By: Laxmi Murthy
A few years ago, in a small church in Ernakulam district of Kerala, Fr Ignatius Payyappilly happened to stumble upon a pile of burnt palm leaves, a residue of Ash Wednesday offerings. He was heartbroken. For this heap of ash represented not a symbol of piety, but a complete disregard of historical material dating back to the 17th century. Besides blatant human destruction by a series of rulers attempting to efface the history of previous regimes, sheer neglect and a lack of awareness of these precious records has endangered one of the richest sources of the history of Christianity in India. “I have managed to rescue about thirty thousand palm leaves, where they rest in peace in my archive,” quips the energetic young priest.
Born in 1968, and educated at various seminaries across India, Fr Ignatius went on to pursue a Masters degree in archiving in Liverpool, at the time the only Indian to have completed an archiving program. The formal qualifications only streamlined what is truly a calling for Fr Ignatius, who, in addition to being a parish priest, is the Director of the Catholic Art Museum of the Archdiocese of Ernakulam-Angamaly, in the state of Kerala in India. He began to collect discarded relics from churches that were being reconstructed, including statues that showed a distinct Buddhist influence on Christianity in Kerala (see pictures below). He then went on to collect Syriac manuscripts, with the oldest in his archives dating back to 1563. Fr Ignatius then turned to the retrieval and preservation of palm leaves containing historical records of Christianity in Tamil Nadu and Kerala.
Available palm leaf records belong to the 17th, 18th and 19th centuries, and in Kerala, a large number of palm leaf records are preserved in the Central Archives, Trivandrum as well as in the Regional archives, in Ernakulam and Kozhikode. There are private archives too such as Tharavad, churches, temples that hold palm leaf records.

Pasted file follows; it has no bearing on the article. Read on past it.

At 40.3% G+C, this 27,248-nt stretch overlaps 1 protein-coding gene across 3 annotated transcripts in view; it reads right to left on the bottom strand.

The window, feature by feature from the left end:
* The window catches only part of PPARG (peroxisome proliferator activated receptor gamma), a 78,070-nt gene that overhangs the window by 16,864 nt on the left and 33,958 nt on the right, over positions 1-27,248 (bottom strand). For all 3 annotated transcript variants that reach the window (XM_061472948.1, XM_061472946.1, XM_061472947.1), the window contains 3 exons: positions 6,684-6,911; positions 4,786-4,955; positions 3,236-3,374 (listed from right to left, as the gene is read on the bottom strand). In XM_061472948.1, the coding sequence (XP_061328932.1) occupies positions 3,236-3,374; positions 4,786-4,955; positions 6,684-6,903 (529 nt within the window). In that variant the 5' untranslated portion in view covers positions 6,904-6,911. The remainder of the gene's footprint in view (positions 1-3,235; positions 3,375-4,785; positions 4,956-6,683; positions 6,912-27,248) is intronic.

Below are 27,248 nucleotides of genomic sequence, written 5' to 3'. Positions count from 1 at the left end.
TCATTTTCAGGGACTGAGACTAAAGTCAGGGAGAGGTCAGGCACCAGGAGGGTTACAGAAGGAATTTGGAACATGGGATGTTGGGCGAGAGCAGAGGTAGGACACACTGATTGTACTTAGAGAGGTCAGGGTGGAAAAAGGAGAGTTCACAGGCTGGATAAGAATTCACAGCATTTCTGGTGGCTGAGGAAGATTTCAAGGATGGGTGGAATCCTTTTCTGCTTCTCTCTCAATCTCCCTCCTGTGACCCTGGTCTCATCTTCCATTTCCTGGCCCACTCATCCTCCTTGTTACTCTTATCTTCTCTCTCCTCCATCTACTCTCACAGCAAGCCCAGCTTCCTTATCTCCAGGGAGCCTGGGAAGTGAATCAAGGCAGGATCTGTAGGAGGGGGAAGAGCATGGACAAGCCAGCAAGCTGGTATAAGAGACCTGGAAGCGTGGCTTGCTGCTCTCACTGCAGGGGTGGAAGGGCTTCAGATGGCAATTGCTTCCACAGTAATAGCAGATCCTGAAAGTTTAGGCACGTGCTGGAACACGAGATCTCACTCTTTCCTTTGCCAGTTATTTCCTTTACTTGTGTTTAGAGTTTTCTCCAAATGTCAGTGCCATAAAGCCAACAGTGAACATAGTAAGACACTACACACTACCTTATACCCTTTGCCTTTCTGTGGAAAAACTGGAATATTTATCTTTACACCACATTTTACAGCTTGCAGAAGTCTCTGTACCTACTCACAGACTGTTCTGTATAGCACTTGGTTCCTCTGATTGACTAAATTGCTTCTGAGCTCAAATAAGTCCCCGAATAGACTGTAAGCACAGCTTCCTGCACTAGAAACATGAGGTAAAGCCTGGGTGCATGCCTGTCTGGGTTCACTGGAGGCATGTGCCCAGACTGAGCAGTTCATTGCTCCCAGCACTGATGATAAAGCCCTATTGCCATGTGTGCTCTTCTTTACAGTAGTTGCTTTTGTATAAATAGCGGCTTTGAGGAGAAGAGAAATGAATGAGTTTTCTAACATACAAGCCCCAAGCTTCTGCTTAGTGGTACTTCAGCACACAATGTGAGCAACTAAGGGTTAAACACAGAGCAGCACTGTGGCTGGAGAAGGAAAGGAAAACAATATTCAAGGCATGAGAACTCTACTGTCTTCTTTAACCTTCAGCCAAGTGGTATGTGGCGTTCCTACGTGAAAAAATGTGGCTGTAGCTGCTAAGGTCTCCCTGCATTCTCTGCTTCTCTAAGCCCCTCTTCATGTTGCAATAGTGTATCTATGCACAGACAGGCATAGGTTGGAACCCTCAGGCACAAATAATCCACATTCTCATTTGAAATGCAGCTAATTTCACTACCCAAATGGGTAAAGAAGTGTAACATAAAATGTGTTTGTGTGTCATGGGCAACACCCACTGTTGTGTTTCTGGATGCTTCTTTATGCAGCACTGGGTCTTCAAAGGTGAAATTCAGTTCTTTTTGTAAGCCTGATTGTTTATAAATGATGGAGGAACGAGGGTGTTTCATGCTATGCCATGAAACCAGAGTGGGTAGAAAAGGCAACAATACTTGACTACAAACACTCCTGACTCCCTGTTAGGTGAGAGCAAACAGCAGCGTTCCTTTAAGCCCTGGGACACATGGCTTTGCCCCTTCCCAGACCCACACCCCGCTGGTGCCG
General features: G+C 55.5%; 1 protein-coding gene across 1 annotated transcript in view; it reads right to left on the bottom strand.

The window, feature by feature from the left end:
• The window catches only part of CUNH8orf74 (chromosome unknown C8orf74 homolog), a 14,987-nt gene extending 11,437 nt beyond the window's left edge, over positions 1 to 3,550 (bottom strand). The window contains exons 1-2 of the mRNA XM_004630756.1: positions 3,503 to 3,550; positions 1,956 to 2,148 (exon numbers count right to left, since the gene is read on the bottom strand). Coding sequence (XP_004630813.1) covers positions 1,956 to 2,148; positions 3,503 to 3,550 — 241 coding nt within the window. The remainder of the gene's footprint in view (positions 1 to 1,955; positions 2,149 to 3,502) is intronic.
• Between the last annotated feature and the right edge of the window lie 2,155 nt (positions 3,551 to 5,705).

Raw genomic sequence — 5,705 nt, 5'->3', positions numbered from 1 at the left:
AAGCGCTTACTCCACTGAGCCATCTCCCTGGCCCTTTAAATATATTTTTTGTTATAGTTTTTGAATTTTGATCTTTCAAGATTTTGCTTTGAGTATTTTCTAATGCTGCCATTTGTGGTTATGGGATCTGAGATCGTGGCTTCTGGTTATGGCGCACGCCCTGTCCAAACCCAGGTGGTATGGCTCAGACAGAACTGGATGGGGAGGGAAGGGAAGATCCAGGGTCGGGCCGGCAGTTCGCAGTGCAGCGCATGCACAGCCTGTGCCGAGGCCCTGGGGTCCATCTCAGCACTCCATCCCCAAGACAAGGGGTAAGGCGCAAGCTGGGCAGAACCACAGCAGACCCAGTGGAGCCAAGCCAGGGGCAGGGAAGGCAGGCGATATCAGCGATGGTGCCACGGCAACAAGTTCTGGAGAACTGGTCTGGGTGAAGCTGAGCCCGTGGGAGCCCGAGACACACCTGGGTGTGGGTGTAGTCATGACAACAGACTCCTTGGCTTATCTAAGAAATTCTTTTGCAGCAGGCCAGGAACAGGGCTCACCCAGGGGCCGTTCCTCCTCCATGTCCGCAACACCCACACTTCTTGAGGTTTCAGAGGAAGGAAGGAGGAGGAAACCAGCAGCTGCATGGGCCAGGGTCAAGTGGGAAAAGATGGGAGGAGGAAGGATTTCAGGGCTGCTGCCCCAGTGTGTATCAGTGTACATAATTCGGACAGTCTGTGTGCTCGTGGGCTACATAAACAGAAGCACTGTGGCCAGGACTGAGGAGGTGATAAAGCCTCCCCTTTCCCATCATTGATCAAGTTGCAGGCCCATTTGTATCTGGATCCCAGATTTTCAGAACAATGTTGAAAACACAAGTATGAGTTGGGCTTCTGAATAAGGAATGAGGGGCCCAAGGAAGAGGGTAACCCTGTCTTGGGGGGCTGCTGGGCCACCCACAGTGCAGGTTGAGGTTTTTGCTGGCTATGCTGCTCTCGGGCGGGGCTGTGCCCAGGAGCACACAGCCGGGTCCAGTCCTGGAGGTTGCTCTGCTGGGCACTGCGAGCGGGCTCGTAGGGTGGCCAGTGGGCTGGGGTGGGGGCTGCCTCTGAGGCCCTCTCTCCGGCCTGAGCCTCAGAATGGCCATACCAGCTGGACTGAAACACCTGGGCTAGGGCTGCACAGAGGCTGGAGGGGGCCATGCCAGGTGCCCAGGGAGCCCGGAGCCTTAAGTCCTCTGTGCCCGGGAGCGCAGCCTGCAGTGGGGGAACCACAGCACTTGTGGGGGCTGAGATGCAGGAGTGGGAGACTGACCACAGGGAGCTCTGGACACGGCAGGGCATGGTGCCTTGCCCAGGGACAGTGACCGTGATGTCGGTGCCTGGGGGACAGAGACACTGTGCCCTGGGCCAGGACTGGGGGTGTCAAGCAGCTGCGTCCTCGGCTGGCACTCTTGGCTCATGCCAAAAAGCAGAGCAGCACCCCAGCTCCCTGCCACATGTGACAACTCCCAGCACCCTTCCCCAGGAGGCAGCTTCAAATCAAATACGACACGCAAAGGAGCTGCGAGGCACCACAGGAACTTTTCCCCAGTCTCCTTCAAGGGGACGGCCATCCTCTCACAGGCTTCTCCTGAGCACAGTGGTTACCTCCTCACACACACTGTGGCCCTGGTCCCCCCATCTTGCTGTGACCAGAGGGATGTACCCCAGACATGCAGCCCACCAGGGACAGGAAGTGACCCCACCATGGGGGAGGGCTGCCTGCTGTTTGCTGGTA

Palm leaf records are a rich source of micro-history that throw new light on the relations of production of the colonial economy. Indeed, Church palm-leaves and manuscripts of Kerala are among the least exploited sources for historical studies and academic inquiry. While paper manuscripts are found in Portuguese, Latin, Italian, Dutch, and English, palm leaf records are found in three languages: (i) Malayalam – written in Vattezhuttu, Kolezhuttu, Thekken-Malayanma, Garshuni (or Suriyani) Malayalam, Arya ezhuttu (Modern Grantha – from the 17th century), Modern Malayalam (ii) Tamil – written in Tamil or Vattezhuttu and (iii) Syriac – written in East or West Syriac and their variants.
Palm leaf records are one of the best primary sources of local history, family history, social history, moral and religious history, agricultural history, economic history (accounting and book keeping), demography, medicine, besides church history, liturgical history and theology-catechism. As records of daily activities, they are not biased or “one-sided records”. The palm-leaf documents (books of daily accounts of Syrian Churches) reveal the close relation of the Christian Church with other communities as well as the social customs and practices of the locality. Interestingly, the scribes working for the churches were from the Hindu castes of Pillais and Menons.